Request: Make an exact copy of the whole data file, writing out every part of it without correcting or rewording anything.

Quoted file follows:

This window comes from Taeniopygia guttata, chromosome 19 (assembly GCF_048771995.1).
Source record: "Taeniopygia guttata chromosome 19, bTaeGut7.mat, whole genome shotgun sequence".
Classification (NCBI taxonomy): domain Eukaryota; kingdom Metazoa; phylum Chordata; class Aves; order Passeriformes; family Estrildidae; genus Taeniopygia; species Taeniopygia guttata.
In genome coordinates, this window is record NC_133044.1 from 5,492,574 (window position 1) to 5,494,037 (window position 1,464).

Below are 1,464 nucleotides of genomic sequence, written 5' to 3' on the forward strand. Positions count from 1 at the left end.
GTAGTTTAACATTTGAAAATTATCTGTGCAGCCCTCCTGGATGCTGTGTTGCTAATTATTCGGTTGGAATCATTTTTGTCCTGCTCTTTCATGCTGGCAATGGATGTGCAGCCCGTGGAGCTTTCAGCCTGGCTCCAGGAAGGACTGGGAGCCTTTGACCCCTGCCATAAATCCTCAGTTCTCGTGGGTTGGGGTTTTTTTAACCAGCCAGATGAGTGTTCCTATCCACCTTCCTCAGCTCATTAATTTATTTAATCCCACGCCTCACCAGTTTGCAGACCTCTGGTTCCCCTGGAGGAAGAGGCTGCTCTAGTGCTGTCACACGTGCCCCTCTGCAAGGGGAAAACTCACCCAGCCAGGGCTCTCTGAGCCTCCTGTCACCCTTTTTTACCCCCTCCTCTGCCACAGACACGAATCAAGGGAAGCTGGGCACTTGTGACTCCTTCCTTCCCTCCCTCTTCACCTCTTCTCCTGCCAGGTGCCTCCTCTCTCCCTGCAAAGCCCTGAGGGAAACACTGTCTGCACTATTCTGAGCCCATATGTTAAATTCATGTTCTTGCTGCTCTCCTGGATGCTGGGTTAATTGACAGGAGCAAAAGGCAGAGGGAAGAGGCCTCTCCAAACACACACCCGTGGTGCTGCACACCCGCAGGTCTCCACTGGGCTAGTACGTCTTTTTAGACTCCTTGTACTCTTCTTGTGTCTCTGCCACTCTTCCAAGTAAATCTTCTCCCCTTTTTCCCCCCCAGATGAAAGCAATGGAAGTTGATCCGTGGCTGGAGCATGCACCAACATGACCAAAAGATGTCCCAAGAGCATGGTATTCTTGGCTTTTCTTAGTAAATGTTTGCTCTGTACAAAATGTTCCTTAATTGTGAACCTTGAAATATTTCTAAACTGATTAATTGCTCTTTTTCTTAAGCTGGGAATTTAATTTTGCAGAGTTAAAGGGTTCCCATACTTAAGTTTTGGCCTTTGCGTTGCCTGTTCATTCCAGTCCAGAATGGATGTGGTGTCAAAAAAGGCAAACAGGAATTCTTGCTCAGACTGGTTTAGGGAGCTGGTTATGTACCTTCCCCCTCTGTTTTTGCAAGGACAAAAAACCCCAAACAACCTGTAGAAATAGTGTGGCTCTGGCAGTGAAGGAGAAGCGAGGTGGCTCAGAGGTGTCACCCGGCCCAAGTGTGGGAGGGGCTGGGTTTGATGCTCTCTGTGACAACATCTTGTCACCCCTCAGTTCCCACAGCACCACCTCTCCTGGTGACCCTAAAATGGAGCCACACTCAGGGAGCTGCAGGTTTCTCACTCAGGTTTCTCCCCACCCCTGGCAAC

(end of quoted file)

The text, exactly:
This window comes from Taeniopygia guttata, chromosome 19 (assembly GCF_048771995.1).
Source record: "Taeniopygia guttata chromosome 19, bTaeGut7.mat, whole genome shotgun sequence".
Classification (NCBI taxonomy): domain Eukaryota; kingdom Metazoa; phylum Chordata; class Aves; order Passeriformes; family Estrildidae; genus Taeniopygia; species Taeniopygia guttata.
In genome coordinates, this window is record NC_133044.1 from 5,492,574 (window position 1) to 5,494,037 (window position 1,464).

Below are 1,464 nucleotides of genomic sequence, written 5' to 3' on the forward strand. Positions count from 1 at the left end.
GTAGTTTAACATTTGAAAATTATCTGTGCAGCCCTCCTGGATGCTGTGTTGCTAATTATTCGGTTGGAATCATTTTTGTCCTGCTCTTTCATGCTGGCAATGGATGTGCAGCCCGTGGAGCTTTCAGCCTGGCTCCAGGAAGGACTGGGAGCCTTTGACCCCTGCCATAAATCCTCAGTTCTCGTGGGTTGGGGTTTTTTTAACCAGCCAGATGAGTGTTCCTATCCACCTTCCTCAGCTCATTAATTTATTTAATCCCACGCCTCACCAGTTTGCAGACCTCTGGTTCCCCTGGAGGAAGAGGCTGCTCTAGTGCTGTCACACGTGCCCCTCTGCAAGGGGAAAACTCACCCAGCCAGGGCTCTCTGAGCCTCCTGTCACCCTTTTTTACCCCCTCCTCTGCCACAGACACGAATCAAGGGAAGCTGGGCACTTGTGACTCCTTCCTTCCCTCCCTCTTCACCTCTTCTCCTGCCAGGTGCCTCCTCTCTCCCTGCAAAGCCCTGAGGGAAACACTGTCTGCACTATTCTGAGCCCATATGTTAAATTCATGTTCTTGCTGCTCTCCTGGATGCTGGGTTAATTGACAGGAGCAAAAGGCAGAGGGAAGAGGCCTCTCCAAACACACACCCGTGGTGCTGCACACCCGCAGGTCTCCACTGGGCTAGTACGTCTTTTTAGACTCCTTGTACTCTTCTTGTGTCTCTGCCACTCTTCCAAGTAAATCTTCTCCCCTTTTTCCCCCCCAGATGAAAGCAATGGAAGTTGATCCGTGGCTGGAGCATGCACCAACATGACCAAAAGATGTCCCAAGAGCATGGTATTCTTGGCTTTTCTTAGTAAATGTTTGCTCTGTACAAAATGTTCCTTAATTGTGAACCTTGAAATATTTCTAAACTGATTAATTGCTCTTTTTCTTAAGCTGGGAATTTAATTTTGCAGAGTTAAAGGGTTCCCATACTTAAGTTTTGGCCTTTGCGTTGCCTGTTCATTCCAGTCCAGAATGGATGTGGTGTCAAAAAAGGCAAACAGGAATTCTTGCTCAGACTGGTTTAGGGAGCTGGTTATGTACCTTCCCCCTCTGTTTTTGCAAGGACAAAAAACCCCAAACAACCTGTAGAAATAGTGTGGCTCTGGCAGTGAAGGAGAAGCGAGGTGGCTCAGAGGTGTCACCCGGCCCAAGTGTGGGAGGGGCTGGGTTTGATGCTCTCTGTGACAACATCTTGTCACCCCTCAGTTCCCACAGCACCACCTCTCCTGGTGACCCTAAAATGGAGCCACACTCAGGGAGCTGCAGGTTTCTCACTCAGGTTTCTCCCCACCCCTGGCAAC